If you ever watch home renovation shows on TV, there is always something called “Demo [short for demolition] Day.” That’s the day when the sledgehammers and pry bars come out, and the place gets gutted down to the studs and floor boards. This has to happen before the planned-for renovation can take place. For Jews and Gentiles, our “Demo Day” is Good Friday. That is when Jesus set aside all the demands of the Law of Moses, as well as all the sinful ignorance of those outside the Law, pouring out his blood as the perfect and sinless sacrifice for everyone – you also: “For there is no distinction: for all have sinned and fall short of the glory of God” (Romans 3:23). Whether we are Jew or Gentile, the same Lord Jesus has given his life that you may have forgiveness, life and salvation, now and for all eternity.
Have you ever seen a construction job or a building program that started but never finished? It looks bad, of course, and it’s usually never a good thing. What would God’s building program for us have looked like if it just stopped with Demo Day? What would it look like if it only went so far as tearing down the wall but didn’t build anything up in its place? This is why Christ our Cornerstone is so important. Jesus invites all – Jew and Gentile, men and women, young and old – to build their lives on him. In truth, this is not something we do ourselves. Rather it is God in Christ who builds us up as living stones (1 Peter 2:4-10), “built on the foundation of the apostles and prophets, Christ Jesus himself being the cornerstone, in whom the whole structure, being joined together, grows into a holy temple in the Lord” (Ephesians 2:20-21). God does this through his life-giving Word, the Scriptures, which make known to us the living Word, the Word made flesh, Jesus Christ. Through both Word and Sacrament, God is doing his amazing building program with living stones like you and me. In Christ our Cornerstone, we are being shaped and formed for placement in God’s temple. In Christ our Cornerstone, our rough edges are being chipped away and smoothed out so that we may be properly fitted and put in alignment with our fellow living stones. And when we fall out of alignment, when the lines and angles in our lives start to get crooked or lop-sided, when the mortar that cements our lives together becomes to crumble, then it is that very Cornerstone on whom we are built, our Lord Jesus Christ, who restores and realigns us. Whatever division, discord or disunion there may be among us must give way to unity and union in Christ as “fellow citizens with the saints and members of the household of God” (Ephesians 2:19b).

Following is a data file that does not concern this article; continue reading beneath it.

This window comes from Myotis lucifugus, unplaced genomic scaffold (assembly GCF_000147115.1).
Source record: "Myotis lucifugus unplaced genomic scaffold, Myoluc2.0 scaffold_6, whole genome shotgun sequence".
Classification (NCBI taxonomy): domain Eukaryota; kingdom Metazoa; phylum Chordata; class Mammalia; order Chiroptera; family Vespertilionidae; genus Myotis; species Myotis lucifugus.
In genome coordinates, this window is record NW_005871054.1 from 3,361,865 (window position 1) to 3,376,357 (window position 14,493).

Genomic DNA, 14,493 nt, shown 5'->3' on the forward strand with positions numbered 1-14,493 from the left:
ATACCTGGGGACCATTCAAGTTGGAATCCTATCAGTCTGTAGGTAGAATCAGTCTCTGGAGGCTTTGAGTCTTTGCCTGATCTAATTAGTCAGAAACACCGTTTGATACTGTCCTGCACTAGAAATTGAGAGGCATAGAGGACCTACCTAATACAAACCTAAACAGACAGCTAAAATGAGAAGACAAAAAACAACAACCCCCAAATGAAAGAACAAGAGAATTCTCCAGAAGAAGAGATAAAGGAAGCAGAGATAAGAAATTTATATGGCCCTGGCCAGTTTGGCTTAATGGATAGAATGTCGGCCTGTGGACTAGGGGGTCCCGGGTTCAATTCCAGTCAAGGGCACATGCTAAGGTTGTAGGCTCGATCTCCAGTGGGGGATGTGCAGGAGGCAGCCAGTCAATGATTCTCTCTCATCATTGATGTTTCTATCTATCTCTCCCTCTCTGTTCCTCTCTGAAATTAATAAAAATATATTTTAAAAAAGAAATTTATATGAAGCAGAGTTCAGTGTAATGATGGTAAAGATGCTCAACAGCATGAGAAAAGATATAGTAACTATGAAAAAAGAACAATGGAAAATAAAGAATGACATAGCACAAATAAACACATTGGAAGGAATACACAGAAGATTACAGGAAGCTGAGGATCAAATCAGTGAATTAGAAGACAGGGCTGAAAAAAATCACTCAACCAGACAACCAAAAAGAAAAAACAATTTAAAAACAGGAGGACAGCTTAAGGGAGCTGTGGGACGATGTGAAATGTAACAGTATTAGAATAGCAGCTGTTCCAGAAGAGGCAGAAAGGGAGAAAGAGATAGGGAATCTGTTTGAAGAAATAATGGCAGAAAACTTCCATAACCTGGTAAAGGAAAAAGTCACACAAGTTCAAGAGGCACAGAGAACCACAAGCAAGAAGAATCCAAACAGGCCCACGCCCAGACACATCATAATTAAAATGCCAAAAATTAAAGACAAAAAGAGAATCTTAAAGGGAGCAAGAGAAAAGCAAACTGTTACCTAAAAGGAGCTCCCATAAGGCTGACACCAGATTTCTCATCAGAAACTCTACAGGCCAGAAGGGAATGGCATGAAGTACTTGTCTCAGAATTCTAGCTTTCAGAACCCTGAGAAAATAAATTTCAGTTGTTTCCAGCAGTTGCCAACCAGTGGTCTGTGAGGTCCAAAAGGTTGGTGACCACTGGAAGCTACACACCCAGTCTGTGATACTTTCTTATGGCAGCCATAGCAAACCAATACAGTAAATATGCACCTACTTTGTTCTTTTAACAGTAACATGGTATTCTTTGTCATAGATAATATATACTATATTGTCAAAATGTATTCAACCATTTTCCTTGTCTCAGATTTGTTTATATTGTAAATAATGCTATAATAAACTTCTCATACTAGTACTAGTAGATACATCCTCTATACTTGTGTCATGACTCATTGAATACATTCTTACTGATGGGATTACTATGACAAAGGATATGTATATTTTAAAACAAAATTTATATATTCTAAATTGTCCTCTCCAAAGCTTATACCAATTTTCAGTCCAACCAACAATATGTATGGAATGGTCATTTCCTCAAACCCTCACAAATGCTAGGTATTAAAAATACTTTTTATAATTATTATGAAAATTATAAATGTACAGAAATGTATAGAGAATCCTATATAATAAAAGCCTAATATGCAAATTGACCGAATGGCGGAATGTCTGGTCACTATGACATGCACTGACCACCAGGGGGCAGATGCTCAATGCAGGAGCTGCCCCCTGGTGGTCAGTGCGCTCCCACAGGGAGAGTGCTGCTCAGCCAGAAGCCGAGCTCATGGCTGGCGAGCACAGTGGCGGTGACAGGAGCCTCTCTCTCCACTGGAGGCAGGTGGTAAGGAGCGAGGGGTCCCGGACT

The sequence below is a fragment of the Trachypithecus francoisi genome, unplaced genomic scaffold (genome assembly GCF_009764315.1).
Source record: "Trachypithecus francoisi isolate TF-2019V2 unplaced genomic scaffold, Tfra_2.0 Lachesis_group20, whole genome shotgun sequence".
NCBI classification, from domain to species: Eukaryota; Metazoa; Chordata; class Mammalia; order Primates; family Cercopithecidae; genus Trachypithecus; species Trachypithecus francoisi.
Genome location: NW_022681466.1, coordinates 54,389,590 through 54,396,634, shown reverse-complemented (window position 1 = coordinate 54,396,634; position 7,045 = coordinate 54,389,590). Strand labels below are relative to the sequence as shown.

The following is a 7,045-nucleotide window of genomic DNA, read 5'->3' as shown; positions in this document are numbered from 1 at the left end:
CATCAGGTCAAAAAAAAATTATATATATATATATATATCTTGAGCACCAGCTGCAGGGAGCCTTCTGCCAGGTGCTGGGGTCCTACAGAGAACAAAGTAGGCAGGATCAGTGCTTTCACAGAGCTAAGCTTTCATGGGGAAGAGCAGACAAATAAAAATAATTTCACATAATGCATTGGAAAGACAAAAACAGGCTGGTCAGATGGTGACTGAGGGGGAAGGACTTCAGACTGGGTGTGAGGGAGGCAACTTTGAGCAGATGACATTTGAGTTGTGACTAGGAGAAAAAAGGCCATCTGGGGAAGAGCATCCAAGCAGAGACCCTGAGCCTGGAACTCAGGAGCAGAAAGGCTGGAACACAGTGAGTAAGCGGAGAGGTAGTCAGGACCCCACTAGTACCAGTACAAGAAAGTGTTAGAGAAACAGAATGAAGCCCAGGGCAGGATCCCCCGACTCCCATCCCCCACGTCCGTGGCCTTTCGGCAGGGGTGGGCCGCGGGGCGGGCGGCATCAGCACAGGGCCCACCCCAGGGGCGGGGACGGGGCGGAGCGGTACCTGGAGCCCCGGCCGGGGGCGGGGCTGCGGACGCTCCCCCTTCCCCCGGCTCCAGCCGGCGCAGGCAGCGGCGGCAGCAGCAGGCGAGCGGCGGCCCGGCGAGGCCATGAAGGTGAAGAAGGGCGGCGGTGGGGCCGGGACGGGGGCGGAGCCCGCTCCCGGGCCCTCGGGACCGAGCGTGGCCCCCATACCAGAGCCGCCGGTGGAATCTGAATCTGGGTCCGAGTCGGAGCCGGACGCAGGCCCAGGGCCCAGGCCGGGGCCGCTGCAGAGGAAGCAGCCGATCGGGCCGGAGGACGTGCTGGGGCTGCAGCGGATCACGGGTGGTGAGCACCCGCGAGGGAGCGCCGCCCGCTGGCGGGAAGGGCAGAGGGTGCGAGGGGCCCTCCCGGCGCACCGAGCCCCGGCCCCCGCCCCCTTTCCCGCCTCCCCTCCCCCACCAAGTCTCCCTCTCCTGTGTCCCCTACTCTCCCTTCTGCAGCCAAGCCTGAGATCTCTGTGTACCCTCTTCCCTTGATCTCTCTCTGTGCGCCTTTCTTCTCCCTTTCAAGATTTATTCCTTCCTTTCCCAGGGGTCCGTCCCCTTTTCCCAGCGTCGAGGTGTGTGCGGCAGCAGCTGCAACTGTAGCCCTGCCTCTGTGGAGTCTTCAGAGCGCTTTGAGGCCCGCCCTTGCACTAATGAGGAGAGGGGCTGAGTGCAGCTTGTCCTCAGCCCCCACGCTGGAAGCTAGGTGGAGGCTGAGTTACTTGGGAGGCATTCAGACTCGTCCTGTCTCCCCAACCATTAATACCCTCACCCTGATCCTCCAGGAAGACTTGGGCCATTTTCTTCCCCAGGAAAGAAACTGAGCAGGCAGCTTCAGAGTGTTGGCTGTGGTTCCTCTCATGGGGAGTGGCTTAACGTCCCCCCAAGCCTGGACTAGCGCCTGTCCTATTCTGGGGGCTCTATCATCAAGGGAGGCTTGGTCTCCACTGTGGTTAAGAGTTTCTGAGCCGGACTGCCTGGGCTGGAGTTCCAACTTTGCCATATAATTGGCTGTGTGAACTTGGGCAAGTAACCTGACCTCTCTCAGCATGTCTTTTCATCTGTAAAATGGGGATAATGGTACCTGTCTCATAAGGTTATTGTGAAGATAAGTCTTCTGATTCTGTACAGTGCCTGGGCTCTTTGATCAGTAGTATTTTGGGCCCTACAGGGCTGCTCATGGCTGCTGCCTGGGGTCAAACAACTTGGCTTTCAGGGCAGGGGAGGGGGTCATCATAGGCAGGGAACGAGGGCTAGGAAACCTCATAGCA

So, what is your cornerstone? What are you building your life on? This world and the things in it are passing away. They do not last, but one thing does: Jesus Christ. Cling to him, and by the power of the Holy Spirit build your life upon him who is our chief Cornerstone. God help us to do this for Jesus’ sake. Amen.